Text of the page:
National Review’s Jim Geraghty is a writer with a deft touch; he has a way of keeping heavy subjects light, and often he will surprise a reader with a disarming quip or clever turn of phrase, where they least expect it.
That deft touch is apparent, and appreciated, throughout his new book, Voting to Kill; How 9/11 Launched the Era of Republican Leadership, which takes a look at the US political landscape pre-and-post 9/11 and finds that the Democrats are digging themselves a security hole from which they may not dig out for decades.
Eight weeks before an election, the timing of the book’s release couldn’t be more appropriate or advantageous, but Voting to Kill is not destined to be left in the bargain bin by Christmas – rather, it’s going to stand the test of time as perhaps the most comprehensive analysis of how America has become so polarized, and how security – whether the polls reflect it or not – will be the issue to trump all others for the foreseeable future. This is no seething polemic, and it has nothing at all in common with the mouth-foaming, unhinged “us good, them bad” rants currently overwhelming political publishing. Voting to Kill is blessedly balanced, thoughtful and almost conversational in tone. Pleasantly, so. Geraghty’s prose does not flick and stab – it informs and thinks and invites the reader to think along by respectfully assuming that his readers can, in fact, think.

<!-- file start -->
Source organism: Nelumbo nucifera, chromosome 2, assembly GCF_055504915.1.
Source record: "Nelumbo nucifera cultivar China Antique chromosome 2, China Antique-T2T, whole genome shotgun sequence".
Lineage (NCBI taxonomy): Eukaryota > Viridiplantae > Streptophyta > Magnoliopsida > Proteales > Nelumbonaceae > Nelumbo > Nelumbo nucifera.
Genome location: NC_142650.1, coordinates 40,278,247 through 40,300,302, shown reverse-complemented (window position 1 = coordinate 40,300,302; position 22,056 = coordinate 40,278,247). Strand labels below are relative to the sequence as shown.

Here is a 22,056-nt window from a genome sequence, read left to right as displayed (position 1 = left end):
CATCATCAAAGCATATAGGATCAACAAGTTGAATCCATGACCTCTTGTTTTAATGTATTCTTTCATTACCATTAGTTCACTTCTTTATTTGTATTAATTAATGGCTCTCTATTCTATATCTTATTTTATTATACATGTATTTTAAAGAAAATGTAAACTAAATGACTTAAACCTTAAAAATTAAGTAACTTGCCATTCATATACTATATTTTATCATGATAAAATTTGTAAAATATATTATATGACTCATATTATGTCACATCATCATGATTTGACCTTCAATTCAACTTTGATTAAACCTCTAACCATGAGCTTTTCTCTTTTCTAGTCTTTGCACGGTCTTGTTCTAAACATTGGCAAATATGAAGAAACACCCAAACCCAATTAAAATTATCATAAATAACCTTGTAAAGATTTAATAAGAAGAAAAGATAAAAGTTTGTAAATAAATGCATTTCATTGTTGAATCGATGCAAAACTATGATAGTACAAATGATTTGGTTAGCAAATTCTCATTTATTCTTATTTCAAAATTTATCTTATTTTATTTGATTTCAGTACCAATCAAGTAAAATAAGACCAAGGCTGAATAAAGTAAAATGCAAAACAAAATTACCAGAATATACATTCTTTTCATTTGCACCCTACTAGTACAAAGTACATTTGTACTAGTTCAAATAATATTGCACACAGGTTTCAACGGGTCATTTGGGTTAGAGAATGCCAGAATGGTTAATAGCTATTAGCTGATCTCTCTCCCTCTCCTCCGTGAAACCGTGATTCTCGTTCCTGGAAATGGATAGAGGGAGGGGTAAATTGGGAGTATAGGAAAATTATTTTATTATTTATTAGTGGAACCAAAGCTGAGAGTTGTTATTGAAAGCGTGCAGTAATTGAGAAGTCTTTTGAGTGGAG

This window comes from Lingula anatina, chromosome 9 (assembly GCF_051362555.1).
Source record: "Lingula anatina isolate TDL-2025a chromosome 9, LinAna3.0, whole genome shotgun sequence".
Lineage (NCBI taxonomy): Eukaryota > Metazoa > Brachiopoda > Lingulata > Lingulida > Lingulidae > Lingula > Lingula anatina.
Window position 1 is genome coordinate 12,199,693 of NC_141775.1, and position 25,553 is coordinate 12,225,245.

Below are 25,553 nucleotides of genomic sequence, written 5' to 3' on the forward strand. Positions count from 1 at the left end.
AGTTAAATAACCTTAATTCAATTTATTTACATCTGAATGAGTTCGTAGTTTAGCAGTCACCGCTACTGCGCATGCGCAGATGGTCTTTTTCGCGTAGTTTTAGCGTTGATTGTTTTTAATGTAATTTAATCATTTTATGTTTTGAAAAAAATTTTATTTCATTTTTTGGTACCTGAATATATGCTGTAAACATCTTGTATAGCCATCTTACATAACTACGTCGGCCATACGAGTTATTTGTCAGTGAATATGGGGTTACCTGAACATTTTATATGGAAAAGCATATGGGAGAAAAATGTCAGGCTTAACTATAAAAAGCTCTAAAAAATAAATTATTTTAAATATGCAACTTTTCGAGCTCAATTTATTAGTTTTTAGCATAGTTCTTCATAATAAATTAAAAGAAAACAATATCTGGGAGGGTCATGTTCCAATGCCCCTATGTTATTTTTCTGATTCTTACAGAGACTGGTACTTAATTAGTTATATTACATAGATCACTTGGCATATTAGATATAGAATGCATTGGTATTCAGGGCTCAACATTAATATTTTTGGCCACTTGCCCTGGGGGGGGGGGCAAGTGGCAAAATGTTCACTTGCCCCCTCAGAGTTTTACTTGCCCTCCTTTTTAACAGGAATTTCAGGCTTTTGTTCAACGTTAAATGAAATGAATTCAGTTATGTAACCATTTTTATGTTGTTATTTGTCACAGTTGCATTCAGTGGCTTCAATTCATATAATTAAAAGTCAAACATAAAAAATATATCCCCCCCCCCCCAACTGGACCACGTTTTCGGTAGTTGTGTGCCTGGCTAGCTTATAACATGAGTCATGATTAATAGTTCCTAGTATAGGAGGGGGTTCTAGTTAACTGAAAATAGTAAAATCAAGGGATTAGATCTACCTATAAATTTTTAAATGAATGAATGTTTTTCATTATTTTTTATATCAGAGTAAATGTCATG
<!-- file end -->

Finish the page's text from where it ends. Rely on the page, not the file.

And I must admit, I am predisposed to like any book that begins with a quote by the late, and much missed, Michael Kelly.
Geraghty reasons well and he makes a convincing case for his thesis. As we watch the Democrats daily personify a line in Voting to Kill, (“We supported establishing a democracy in the heart of the Middle East until it got hard,”) it is easy to believe his conclusions about the fate of the Democrats in upcoming elections.
But then again, watching the GOP sometimes appear to throw away their majority and every advantage with both hands, one can never feel too cocky about anything. The truth is, with the help of a press largely registered “Democrat,” all the other side has to do is find a photogenic and credible candidate who can project enough sincerity on the issue of security, and the press will hoist that person upon their shoulders and propel him or her forward and up. Geraghty admits that the unlikely consistant security hawk within that party has been Hillary Clinton, who appears to be the only Democrat who knows that “if you hate Halliburton more than Osama bin Laden, you cannot win”…although (and this is my observation, not Geraghty’s) she lately can seem buffetted by prevailing winds and tempted to prevarication, particularly if her audience is encouraging the leftward step.
You’re going to like this book. It is terrific September or October reading that may help us all to understand whatever happens in November. But it’s not just for this election cycle. Voting to Kill is going to become the invaluable and readable resource for analysts and pundits, historians, students, scholars, and standard-issue political junkies for a very long time.
UPDATED: In case you don’t quite trust me, Betsy Newmark also gave the book a rave, and as you know, she is both smarter and more discerning than I am, so you should take her word for it. This is a book you’ll want.